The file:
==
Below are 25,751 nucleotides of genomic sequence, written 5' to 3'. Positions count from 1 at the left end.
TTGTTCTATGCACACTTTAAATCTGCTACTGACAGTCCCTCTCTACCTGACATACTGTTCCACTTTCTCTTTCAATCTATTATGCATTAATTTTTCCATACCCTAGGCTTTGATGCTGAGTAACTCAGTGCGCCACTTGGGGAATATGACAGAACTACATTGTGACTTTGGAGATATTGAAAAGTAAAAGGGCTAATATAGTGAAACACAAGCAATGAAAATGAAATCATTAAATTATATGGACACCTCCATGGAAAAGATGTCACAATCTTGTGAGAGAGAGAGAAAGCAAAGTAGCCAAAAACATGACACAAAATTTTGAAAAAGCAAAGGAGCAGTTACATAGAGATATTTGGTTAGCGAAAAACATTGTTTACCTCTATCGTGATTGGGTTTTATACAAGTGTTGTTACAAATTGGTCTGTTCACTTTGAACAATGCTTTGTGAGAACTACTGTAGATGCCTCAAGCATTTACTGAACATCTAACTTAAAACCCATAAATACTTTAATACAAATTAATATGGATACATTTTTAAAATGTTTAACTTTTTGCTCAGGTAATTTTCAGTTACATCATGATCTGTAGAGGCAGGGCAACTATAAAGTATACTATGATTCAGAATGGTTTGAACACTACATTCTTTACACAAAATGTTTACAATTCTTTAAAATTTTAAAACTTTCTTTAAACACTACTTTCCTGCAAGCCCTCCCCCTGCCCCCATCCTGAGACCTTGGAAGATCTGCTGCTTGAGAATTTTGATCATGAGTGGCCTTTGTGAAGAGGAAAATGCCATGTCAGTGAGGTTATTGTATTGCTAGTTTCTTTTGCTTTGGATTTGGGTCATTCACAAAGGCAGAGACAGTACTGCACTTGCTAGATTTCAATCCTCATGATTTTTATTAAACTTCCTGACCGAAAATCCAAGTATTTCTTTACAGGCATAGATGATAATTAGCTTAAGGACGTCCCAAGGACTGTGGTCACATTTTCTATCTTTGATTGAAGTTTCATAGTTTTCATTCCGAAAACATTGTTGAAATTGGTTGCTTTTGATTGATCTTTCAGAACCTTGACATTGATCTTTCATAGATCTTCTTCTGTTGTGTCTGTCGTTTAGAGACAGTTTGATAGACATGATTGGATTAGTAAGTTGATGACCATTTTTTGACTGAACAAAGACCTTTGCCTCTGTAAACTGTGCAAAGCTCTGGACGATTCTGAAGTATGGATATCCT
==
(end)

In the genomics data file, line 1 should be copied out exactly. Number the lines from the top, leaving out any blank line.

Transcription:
Below are 25,751 nucleotides of genomic sequence, written 5' to 3'. Positions count from 1 at the left end.